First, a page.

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 21 
 on: Today at 06:22:53 PM 
Started by KD9BVO - Last post by KD9BVO
Hopefully closer?



Any issues with 0.1 uF for the cap at DDS output? As you may have noticed, I am not very experienced with this  Smiley

KD9BVO

 22 
 on: Today at 06:09:01 PM 
Started by KD0ZGW - Last post by KK5DR
"Care and feeding of power grid tubes." CPI/EIMAC.
Very technical, but gives you the info to understand exactly how a vacuum power tube works. Describes typical amplifiers, broadcast transmitters, etc.
A must read for anyone that want to understand what is actually going on inside that tube.

 23 
 on: Today at 06:05:22 PM 
Started by K5GS - Last post by WO7R
Very nicely stated, Paul.

The way I refer to it, though, is that financially, we all of us rely on the kindness (significant kindness) of strangers to make DXpeditioning happen.  Because, whatever we do individually, collectively, we don't do enough.  The operators put up a great fraction of the money.

And, too many hams do seem to have this fantasy that the OQRS/QSL card stuff is a major funding source.  It just isn't.  It may make the difference between break-even or not, but regardless, the participants for anywhere interesting can be expected to contribute at least 10K or 20K of their own money and no chance whatever to get much of it back.  Indeed, as Paul nicely states, they may have to kick in some more after the thing ends.

That is the reality of big time DXpeditioning as we have it.

 24 
 on: Today at 06:02:03 PM 
Started by KD9BVO - Last post by WB6BYU
No, it looks like you have the base and the emitter connected together on the transistor.
When you took out the capacitors, don't reconnect the wires that went to it, just leave them open

The DDS output goes to the base of the transistor (through a capacitor is a good idea.)  The resistor
goes from the base+ DDS at one end to ground at the other end.  The ground output of the DDS gets
connected to ground also.

 25 
 on: Today at 05:57:46 PM 
Started by KQ0C - Last post by KQ0C
I'd be very interested to see how you calculate efficiency. According to the published data I can find, the radiation resistance of a 24 foot bottom loaded vertical on 160 meters would be about 1.1 ohms versus 35 ohms for a full sized antenna. On 80 meters the radiation resistance of a 24 foot bottom loaded vertical would be about 3 ohms. (All verticals, even full sized also give up about 6 dB in far field ground losses versus horizontally polarized antennas (though this is partially compensated for by lower radiation angles).

As Tom Schiller has said "All antennas work... but some work better than others".


 26 
 on: Today at 05:57:30 PM 
Started by AA4BQ - Last post by AA4BQ

i AM LOOKING FOR MY ORIGINAL ELMER WHO GAVE ME A KEY AND CODE PRACTICE OSCILLATOR AT THE AGE OF 13 IN CARBONDALE, IL.  MY UNCLE, DR. GEORGE GLENN, WAS A FRIEND OF YOUR FAMILY'S AND I CAME OVER AND SAW YOUR HOMEBREW 2 TUBE RIG. YOU HADE YOUR CONDITIONAL OR GENERAL AND YOU WERE ABOUT 13 OR 14 AT THE TIME. IF YOU REMEMBER HELPING A KID FROM GEORGIA WHO WAS VISITING AUNT AND UNCLE GLENN (DAUGHTERS BETH GLENN AND SHIRLEY GLENN) PLEASE LET ME KNOW. i WOULD LIKE TO THANK YOU.

MY CALL: AA4BQ AND INFO IS CORRECT IN QRZ.COM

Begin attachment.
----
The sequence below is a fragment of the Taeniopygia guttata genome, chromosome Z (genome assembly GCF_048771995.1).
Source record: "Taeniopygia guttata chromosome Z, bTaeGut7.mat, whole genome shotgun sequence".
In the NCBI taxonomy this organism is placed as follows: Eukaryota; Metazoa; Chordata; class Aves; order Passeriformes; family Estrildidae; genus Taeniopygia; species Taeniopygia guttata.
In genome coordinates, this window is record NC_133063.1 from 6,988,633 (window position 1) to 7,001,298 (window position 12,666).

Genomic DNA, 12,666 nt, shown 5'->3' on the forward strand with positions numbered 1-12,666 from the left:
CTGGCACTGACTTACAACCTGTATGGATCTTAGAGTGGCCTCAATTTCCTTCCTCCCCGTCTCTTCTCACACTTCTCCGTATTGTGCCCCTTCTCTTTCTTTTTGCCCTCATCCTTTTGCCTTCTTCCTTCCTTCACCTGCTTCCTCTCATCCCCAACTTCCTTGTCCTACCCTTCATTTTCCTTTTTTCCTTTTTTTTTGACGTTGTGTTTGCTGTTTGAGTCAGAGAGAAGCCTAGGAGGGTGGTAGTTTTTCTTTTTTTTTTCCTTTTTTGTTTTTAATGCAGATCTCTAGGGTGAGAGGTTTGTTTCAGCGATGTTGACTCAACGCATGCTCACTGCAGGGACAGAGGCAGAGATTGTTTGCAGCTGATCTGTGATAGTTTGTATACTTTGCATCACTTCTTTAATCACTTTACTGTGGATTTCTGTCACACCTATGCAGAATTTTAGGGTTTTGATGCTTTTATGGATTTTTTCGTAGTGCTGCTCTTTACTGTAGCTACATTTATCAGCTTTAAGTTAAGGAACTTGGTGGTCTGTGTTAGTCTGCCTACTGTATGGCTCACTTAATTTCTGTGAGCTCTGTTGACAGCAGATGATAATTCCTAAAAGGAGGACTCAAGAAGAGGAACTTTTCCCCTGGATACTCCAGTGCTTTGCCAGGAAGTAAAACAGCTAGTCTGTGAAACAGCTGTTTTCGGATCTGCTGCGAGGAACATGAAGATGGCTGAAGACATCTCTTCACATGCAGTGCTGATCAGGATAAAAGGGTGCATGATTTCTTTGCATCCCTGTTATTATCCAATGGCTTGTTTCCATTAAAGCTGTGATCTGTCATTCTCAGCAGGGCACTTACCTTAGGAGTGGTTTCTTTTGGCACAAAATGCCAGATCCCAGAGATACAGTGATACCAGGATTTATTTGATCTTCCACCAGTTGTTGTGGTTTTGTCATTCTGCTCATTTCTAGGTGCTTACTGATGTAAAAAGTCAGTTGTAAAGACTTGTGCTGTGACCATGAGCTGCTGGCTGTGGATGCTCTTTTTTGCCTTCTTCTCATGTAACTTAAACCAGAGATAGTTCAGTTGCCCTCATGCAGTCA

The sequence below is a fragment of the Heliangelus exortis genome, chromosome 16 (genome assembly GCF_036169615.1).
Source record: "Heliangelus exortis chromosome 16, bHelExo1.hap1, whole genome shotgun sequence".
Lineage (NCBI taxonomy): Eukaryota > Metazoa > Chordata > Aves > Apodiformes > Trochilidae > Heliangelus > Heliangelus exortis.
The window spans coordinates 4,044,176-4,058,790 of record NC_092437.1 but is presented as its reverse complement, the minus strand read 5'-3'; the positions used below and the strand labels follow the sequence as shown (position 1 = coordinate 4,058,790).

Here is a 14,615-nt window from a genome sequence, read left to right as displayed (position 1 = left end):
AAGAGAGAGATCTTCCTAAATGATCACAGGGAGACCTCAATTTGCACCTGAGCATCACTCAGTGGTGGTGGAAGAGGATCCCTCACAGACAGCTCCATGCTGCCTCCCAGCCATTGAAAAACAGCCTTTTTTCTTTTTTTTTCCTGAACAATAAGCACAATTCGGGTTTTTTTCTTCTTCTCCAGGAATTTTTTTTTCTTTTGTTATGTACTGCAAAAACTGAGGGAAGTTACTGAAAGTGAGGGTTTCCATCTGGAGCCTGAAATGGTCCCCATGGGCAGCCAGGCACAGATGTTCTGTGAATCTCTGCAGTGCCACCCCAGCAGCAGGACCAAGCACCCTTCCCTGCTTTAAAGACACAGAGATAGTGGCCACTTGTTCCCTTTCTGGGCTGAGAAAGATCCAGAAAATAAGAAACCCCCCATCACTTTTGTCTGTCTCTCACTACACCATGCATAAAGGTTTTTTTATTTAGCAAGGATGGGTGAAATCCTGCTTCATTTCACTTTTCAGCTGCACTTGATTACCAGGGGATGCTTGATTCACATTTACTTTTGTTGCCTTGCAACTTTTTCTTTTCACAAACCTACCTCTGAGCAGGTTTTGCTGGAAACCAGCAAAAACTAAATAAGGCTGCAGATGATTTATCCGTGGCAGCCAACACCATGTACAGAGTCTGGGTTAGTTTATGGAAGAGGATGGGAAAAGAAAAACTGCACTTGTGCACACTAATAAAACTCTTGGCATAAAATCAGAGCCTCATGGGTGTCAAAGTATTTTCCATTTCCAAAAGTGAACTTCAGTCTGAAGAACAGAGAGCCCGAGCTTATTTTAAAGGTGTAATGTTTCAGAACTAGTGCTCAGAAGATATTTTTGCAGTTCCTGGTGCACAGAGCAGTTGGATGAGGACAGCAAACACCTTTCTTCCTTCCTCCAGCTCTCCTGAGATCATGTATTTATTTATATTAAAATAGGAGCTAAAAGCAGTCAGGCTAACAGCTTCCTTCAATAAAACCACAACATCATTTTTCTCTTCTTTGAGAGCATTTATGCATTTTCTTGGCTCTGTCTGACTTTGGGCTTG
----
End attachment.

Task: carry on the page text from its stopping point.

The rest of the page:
73,
BILL

 27 
 on: Today at 05:54:09 PM 
Started by KD0ZGW - Last post by AH6RR
Try the "Radio handbook" 22 edition by William I.Orr W6SAI .
good info


Yes I have a copy and it is very good well worth the investment if you can find one.

Roland AH6RR

 28 
 on: Today at 05:52:15 PM 
Started by WE2F - Last post by WY7RP
 I'm going to throw my hat in for the Argonaut VI. What an outstanding rig for home use. But, for hiking and backpacking i'd go with either at FT-817 or a KX3 depending on how much I wanted to spend.

 29 
 on: Today at 05:49:35 PM 
Started by KC3DWC - Last post by KB7FSC
Hi Glenn,

I have a FT-7900 and the older FT-7800.  I like both radios, and they both have a lot of features and offer operation on both 2M and 70cm.  My only complaint is that they don't have a very large speaker, and are a bit hard to hear under certain conditions.  I added an external speaker to my 7900 and no longer have any problems hearing the audio.  Both rigs have been solid performers, and I have had zero problems with them over the last 3 years.  I bought the 7800 used.

Be aware that although the 7900 is a dual band radio, it will only operate on one band at a time.  There is no crossband repeat capability.  As far as programming, I did both of my radios by hand.  It took some time, but it can be accomplished without a computer.  I programmed in close to 200 memories on both radios.  I like the memory banks and hyper memory functions.

Maybe the grass is greener on the other side, but if I were to do it again and I was buying new, I would probably try a Kenwood TM-V71a.  It is currently listed on HRO for $364.95 whereas the 7900 is listed for $323.95.  Maybe you have a line on a 7900 that is cheaper.  Also, if you haven't already, spend a little time on the eham reviews.  You'll get a pretty good feel for the good, bad, ugly, etc... of the radio.  Have fun!!

Wane - KB7FSC

 30 
 on: Today at 05:49:00 PM 
Started by KA4NMA - Last post by K0BG
David, while your description is more or less correct, your assumption of where the current node is, does not take into effect any ground losses present. We must remember, that the resistances which constitute the input impedance of any vertical, are in series. Without taking the ground losses into account and/or ignoring the feed line, results in a fictitious result.

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